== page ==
Chad L. Stephens,Michael M. Knepp, & Bruce H. Friedman
- Procedure: Subjects came to the Mind-Body Laboratory and were presented with 37 excerpts of classical music/orchestral scores/white noise/silence.
- The music excerpts/sounds (range = 70 to 240 seconds, average length = 165 seconds) were presented on a desktop computer through headphones (loudness = 50-90 dB) using a PowerPoint presentation such that the procedure was self-paced.
- Dependent measures: Following the presentation of each musical piece/sound the subject rated on a 7-point Likert scale, from not at all (1) to very accurately (7) how much they felt each discrete emotion (amusement, fear, anger, sadness, surprise, contentment, neutral, and indifferent) as well as dimensional emotion categories during the presentation.
- The excerpts were also rated on intensity and enjoyment using a 7-point Likert-scale ranging from not at all (1) to very high (7) and familiarity with musical piece (yes or no).
- Music is an interesting and oft-explored method of emotion elicitation in psychophysiological studies of affect (e.g. Etzel et al, 2006; Krumhansl et al, 1997; Ng & Eich, 2007; Nyklicek et al., 1997)
- Music induction may increase the realism of an emotional experience supplementary to, or independent of, other elicitation approaches (Ng & Eich, 2007).
- Although music is an accepted form of emotion elicitation, film is the predominant media used in emotion research (for review see Rottenberg et al, 2007).
- Preference for film induction stems from the intrinsic nature of film to create a dynamic, artificial version of reality (Gross & Levenson, 1995).
- Films are advantageous due to the availability of standardized film sets covering a broad range of emotions (Gross & Levenson, 1995; Philippot 1993; Rottenberg et al, 2007). However, no such standard exists for music induction.
- Although a standardized set of film excerpts covering a wide-range of emotions has been created, no such standard exists for music induction.
- The purpose of the current study was to empirically validate a set of music excerpts such that there are at least two musical pieces which reliably induce each of the six discrete emotions, a neutral state, and a washout effect.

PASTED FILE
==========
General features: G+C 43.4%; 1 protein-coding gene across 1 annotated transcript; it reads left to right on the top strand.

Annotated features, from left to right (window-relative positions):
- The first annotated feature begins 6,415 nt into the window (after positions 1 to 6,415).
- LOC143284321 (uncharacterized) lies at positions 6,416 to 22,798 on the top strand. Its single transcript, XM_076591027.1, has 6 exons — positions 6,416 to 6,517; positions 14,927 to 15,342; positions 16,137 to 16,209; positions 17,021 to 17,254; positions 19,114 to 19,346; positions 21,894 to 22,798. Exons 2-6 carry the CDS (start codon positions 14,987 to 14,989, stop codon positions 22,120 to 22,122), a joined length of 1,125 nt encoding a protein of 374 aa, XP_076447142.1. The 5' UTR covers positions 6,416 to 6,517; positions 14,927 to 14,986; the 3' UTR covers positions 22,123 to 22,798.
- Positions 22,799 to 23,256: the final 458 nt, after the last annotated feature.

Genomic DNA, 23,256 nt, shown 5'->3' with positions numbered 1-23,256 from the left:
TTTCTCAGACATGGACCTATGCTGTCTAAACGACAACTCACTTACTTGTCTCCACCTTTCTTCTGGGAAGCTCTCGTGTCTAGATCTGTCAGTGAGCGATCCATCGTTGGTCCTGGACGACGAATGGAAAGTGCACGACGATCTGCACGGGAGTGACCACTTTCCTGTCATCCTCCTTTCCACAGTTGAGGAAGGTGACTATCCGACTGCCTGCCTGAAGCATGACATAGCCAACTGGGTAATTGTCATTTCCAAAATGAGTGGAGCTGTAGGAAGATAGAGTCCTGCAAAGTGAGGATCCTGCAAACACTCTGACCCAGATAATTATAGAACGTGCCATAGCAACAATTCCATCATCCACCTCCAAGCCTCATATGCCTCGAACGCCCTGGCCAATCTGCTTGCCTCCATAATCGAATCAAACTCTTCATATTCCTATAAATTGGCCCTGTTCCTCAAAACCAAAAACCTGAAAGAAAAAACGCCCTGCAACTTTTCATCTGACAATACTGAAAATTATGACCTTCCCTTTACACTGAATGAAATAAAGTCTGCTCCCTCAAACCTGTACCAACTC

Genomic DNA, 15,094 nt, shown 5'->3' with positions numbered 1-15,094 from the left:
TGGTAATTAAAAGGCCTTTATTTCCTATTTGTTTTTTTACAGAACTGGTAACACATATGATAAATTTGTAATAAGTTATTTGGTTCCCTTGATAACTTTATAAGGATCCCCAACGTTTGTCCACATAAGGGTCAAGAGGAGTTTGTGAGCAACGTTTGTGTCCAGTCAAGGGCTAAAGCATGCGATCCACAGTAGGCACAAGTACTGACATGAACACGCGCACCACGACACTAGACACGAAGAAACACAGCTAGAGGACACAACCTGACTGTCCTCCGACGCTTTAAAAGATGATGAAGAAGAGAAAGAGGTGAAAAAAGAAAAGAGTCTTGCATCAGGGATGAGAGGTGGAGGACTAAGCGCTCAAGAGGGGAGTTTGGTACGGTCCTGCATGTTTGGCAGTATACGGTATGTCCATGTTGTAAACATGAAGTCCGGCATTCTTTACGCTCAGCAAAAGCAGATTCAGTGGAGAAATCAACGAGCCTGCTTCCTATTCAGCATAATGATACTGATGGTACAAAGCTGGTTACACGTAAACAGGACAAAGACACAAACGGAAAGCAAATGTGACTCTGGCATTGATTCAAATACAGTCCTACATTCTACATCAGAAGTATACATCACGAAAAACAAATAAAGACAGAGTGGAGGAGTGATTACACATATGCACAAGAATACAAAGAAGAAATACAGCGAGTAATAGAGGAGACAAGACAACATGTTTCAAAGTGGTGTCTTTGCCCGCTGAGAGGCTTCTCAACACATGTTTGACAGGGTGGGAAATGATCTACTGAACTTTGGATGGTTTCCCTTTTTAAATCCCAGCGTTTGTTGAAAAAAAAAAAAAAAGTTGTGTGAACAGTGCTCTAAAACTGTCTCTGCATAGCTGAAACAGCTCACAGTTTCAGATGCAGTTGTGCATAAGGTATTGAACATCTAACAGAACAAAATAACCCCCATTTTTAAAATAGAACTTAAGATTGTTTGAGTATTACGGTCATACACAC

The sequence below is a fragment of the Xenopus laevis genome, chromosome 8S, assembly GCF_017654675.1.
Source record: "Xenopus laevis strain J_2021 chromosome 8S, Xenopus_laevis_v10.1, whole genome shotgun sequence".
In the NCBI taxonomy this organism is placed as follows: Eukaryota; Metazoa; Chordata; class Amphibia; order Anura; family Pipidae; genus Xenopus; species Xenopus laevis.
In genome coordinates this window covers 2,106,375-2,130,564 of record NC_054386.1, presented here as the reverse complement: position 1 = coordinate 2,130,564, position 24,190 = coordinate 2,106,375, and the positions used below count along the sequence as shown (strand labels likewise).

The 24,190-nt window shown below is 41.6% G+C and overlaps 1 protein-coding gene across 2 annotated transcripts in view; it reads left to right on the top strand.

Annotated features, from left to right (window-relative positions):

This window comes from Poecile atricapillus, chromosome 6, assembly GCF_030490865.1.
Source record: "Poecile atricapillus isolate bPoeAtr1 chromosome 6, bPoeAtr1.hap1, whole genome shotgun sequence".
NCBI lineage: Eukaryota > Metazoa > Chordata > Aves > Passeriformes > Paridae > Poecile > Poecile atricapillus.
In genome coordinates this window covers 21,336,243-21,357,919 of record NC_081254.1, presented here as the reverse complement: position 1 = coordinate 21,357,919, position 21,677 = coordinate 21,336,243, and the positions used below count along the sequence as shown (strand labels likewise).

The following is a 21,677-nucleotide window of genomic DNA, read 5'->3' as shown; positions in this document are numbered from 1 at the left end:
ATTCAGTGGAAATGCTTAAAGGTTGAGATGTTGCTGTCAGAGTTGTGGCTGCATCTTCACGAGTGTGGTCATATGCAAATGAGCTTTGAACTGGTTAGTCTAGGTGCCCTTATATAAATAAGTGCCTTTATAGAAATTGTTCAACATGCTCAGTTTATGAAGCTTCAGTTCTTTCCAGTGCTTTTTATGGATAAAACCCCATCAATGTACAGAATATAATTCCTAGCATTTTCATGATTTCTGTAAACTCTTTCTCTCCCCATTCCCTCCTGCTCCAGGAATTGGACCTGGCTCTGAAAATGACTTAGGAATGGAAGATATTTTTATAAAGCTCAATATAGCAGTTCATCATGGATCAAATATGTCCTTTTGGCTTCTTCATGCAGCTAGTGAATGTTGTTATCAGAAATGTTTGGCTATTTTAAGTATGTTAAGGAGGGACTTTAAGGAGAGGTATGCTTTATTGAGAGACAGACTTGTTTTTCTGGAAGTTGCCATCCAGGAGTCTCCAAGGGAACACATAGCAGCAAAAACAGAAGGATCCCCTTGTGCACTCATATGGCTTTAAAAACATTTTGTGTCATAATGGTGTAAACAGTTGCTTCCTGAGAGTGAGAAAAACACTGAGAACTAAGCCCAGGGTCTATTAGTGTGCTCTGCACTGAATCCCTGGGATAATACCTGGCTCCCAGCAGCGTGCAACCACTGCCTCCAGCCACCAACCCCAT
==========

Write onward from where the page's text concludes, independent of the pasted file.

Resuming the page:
Figure 3. Group centroids of emotion condition using dimensional ASR variables. The horizontal axis (discriminant function 2) is interpreted as valence and the vertical axis (discriminant function 1) as arousal.
Figure 4. An empirically validated set of music excerpts for the discrete emotions of amusement, anger, contentment, fear, sadness, surprise, neutral, and washout.
Figure 1. The scores on all of the self-report variables differed significantly between the discrete emotion categories: Hotelling’s F (df = 7,55) ranging from 11.08 for indifferent to 52.3 for amusement (all Ps <.001).
- Each emotion category (as represented by two music excerpts) were distinct from all other emotion categories based on discrete and dimensional self-report items (Figs. 1 & 2)
- Standardizing the self-reported dimensional scores of valence and arousal allowed for mapping the discrete emotion conditions into previously hypothesized state-space (Figure 3) (cf. Berntson et al., 1991; Nyklicek et al., 1997).
- Ultimately, a set of empirically validated music excerpts equivalent to the extant film set was created (Figure 4)
- These results are preliminary to a larger project investigating autonomic specificity of emotions elicited using both music and film excerpts.
- Music Selection: All music clips were orchestral string or piano compositions including film scores
- Several excerpts had previously been used to elicit happiness, sadness, serenity, agitation, anger, fear, or a relatively neutral state
- 171 Virginia Tech undergraduates completed the screening phase of this study.
- 72 undergraduates met the inclusion criteria of being non-smokers, non-depressed, BDI-II < 19 (Beck et al., 1996) and non-alexthymic, TAS-20 < 51 (Taylor et al, 1997).
Figure 2. The scores on all of the self-report variables differed significantly between the dimensional emotion categories: Hotelling’s F (df = 7,55) ranging from 21.32 for bad to 59.82 for excited (all Ps <.001).
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Presented at the 19th Annual Meeting of the Association for Psychological Science, Washington, DC, May 2007